Can G-Dragon (GD) rock the global music scene as Psy did with "Gangnam Style" last year?
The leader of five-member boy band Big Bang is undoubtedly a K-pop juggernaut adored by hundreds of thousands of fans in Korea and many other Asian countries. Nonetheless his presence in the two trendsetting markets — the United States and Europe — is still meager and fragile.
Yet various signs hint that things are changing. Unlike several years ago when the audience of his concerts in the regions were mostly Korean or those ethnically rooted in Asia, the makeup of these days is literarily globe-spanning.
"I like GD because when he performs you can tell he loves what he does," said Priyashika Giri, 20, a GD fan living in London, in an email interview. "He's a true leader and an amazing performer. Every time he performs he has this aura that's just really special." Watching Big Bang's London concert live in March last year, Giri said, "He is so versatile and is amazing at what he does. So I can't help but be in awe when he performs."
Carolina, 25, is another GD fan in Italy. She asked to be printed by her first-name only.
"I think he is a good rapper and he definitely has style. Contrary to the great majority of Korean singers, his career does not seem to be based exclusively on appearance," Carolina said. "I have seen him live at a Big Bang concert, and I was actually impressed by the effort they all put into trying to make a good show, even when they were obviously exhausted." She said there is a big online community of Italian fans.
Jessica Mangrum who saw his performances live in Los Angeles last month said, "G-Dragon is so sexy. He is awesome."
Nyein Aung, 20, living in Singapore, extolled the musician's fashion, saying GD has a lot of "crazy fashion sense."
"He doesn't stick to one kind of fashion — he is always evolving. And I think that kind of rubbed off on Big Bang," Aung said. She expressed regret for having rare opportunity to see GD with the naked eye since he, as well as Big Bang, hardly does a world tour.
"But that's okay," she said. "I follow GD on Instagram. So I see what he's doing from day to day."
His rise seems to have been felt by U.S. musicians and producers. Award-winning American hip hop star Missy Elliott joined the production of GD's second solo album "Coup D'etat." Another U.S. musician Pharrell Williams recently expressed his desire to collaborate with the Korean "newcomer," for which GD responded positively saying, "Do it Let's Do it!!" in his tweeter. Other collaborators of the singer include Diplo, Baauer, Sky Ferreira and Boys Noize.
Fashion outshines music
GD's rise seems undeniable by all accounts. But opinions vary when it comes to its propeller.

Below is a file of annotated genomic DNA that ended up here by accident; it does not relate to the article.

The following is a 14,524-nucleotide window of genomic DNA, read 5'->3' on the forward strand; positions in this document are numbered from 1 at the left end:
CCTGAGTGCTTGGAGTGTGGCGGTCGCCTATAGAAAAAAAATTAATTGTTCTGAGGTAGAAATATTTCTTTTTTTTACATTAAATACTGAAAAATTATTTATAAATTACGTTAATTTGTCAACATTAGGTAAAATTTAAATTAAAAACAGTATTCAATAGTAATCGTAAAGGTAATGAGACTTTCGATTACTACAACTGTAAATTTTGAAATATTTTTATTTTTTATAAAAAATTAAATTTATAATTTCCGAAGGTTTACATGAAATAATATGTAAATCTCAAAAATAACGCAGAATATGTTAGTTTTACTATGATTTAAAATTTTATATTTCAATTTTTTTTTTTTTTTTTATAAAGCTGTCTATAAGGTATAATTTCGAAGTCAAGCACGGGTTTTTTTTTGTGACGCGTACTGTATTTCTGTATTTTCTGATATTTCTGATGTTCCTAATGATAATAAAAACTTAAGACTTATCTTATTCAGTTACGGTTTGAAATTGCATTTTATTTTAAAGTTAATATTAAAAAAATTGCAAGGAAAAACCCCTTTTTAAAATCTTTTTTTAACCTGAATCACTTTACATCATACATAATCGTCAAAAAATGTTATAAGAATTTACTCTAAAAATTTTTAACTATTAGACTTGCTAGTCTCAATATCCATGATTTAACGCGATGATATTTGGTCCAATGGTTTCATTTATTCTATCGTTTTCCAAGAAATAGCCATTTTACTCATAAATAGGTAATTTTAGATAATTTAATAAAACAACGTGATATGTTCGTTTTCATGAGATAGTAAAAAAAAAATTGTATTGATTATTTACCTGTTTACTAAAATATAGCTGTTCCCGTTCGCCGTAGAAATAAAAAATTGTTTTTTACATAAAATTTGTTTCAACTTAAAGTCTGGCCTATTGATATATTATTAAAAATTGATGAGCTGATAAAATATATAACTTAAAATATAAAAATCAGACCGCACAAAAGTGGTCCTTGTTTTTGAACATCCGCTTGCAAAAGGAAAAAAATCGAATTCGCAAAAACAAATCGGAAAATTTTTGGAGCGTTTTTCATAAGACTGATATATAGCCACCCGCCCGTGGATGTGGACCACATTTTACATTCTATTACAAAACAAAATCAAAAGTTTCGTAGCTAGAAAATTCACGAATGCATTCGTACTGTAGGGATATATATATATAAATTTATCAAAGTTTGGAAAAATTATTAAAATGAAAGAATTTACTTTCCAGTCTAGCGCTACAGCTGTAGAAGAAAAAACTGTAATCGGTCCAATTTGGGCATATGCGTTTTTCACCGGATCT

His fans would definitely become upset if someone claims GD's escalating recognition in the U.S. is more driven by his fashion than music. Regrettably that's the view of American fashion magazine COMPLEX — although his latest album entered the Billboard 200 at No. 182 last Friday with more than 2,000 copies sold, according to Nielsen SoundScan.
"Unlike labelmate Psy, G-Dragon isn't making a name in the U.S. off of a gimmicky song, or, for that matter, any music at all. Instead, it is the uniqueness of G-Dragon's personal style that has piqued the curiosity of American tastemakers," the magazine claimed in its cover story headlined, "G-Dragon: Frequent Flyer."
GD seems to admit it to some extent.
"It would be better to be recognized first for music, but people go with what they like," the musician was quoted as saying in an interview with the magazine. "If I'm here because I'm recognized more so as a style icon, then if I'm smart enough, I will use this opportunity to share more insight about my music."
In a media briefing in Seoul on Sept. 4, GD said he tries to make himself and his album "a bit eccentric."
"I think people like me because of this," he said. "It works because I'm still young. Perhaps I will drop it as I get older... Anyway at the moment that's my style."
Who is G-Dragon?
G-Dragon, also known as Kwon Ji-yong, was born in 1988. At the age of eight, he joined Korea's biggest music label SM Entertainment as an unsigned trainee. He moved to the second largest label YG Entertainment to make his official debut in 2006 as the leader of boy band Big Bang.
He has been involved with writing, composing, and producing many of the band's hit tracks, including "Lies," "Last Farewell," and "Haru Haru." He released his debut solo album "Heartbreaker" in 2009.
It went on to become one of the most successful albums of the year, garnering sales of over 200,000 copies and winning the M.net Asian Music Awards for Album of the Year. He released his second full album "Coup D'Etat" early this year.